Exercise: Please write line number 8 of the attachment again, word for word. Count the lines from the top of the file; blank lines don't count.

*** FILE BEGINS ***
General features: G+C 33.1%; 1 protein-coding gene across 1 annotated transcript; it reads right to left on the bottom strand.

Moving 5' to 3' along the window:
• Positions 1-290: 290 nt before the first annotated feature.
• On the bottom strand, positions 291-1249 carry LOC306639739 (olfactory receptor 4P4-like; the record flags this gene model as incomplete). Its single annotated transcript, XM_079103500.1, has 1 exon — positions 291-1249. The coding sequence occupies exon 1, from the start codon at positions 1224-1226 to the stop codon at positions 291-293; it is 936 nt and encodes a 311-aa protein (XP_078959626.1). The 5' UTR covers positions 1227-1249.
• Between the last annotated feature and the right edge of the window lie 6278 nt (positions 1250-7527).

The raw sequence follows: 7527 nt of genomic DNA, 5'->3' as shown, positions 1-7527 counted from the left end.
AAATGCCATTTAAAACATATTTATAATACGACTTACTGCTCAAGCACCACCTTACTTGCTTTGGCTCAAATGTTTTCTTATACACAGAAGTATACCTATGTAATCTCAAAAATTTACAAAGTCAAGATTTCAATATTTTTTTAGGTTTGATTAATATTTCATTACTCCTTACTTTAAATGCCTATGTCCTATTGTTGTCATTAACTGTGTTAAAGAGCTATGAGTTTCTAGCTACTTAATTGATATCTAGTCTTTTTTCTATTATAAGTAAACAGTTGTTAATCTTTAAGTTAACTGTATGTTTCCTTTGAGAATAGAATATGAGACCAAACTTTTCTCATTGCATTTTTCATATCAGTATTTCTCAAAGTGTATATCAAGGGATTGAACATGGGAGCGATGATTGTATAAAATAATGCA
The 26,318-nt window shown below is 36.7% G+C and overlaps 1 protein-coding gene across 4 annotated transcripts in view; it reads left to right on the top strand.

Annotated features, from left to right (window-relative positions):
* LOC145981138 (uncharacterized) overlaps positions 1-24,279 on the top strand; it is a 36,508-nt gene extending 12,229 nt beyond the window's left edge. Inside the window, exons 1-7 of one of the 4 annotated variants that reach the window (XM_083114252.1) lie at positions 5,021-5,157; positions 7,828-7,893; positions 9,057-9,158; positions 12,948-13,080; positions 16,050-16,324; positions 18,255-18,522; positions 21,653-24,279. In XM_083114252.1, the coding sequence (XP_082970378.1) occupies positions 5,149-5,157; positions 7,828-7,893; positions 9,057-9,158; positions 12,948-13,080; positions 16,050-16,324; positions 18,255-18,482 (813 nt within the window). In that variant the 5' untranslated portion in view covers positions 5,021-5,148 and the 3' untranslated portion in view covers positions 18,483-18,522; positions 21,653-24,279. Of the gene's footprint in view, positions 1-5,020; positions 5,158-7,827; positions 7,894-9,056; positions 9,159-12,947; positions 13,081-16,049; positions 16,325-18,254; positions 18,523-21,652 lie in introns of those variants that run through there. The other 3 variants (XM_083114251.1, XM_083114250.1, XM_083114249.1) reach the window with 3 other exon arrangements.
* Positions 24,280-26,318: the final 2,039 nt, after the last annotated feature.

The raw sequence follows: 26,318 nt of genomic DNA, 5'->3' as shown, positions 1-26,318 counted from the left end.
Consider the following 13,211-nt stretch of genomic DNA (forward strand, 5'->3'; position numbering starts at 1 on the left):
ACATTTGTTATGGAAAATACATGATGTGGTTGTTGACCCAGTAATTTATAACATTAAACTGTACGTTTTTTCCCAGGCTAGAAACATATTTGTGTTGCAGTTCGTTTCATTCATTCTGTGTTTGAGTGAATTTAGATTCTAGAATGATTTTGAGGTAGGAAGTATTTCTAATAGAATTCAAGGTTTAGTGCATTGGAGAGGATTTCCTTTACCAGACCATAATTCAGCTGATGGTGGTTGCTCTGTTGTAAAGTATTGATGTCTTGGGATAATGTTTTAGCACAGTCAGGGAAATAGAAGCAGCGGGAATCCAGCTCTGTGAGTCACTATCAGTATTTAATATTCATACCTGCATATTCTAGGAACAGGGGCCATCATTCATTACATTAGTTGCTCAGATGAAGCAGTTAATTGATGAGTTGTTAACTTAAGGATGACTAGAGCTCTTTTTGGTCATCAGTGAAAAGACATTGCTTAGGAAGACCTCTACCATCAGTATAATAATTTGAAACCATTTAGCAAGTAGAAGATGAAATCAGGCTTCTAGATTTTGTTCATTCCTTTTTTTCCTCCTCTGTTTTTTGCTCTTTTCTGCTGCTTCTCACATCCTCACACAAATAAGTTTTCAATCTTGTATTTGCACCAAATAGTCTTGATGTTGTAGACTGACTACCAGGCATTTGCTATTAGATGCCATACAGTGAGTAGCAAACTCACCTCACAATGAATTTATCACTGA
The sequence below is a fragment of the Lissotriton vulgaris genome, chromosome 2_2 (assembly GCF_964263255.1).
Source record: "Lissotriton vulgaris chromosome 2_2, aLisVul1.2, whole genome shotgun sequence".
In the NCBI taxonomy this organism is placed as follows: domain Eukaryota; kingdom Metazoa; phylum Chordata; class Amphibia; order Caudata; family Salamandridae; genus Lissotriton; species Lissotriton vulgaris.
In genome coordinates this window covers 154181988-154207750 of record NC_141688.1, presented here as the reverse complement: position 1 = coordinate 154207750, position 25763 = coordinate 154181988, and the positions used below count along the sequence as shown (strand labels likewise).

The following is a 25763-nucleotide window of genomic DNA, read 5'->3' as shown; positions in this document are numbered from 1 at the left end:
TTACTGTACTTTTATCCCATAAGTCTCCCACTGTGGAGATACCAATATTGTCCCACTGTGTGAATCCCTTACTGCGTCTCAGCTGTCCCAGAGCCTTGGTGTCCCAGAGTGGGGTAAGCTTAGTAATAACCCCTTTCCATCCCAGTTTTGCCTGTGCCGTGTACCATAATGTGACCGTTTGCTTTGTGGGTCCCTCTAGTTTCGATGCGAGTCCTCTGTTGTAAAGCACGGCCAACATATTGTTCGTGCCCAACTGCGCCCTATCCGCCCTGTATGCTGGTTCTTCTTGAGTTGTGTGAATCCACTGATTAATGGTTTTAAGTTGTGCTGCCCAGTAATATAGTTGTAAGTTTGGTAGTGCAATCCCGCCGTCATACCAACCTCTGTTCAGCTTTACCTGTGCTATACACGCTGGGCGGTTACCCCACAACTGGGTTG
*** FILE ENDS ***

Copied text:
The 26,318-nt window shown below is 36.7% G+C and overlaps 1 protein-coding gene across 4 annotated transcripts in view; it reads left to right on the top strand.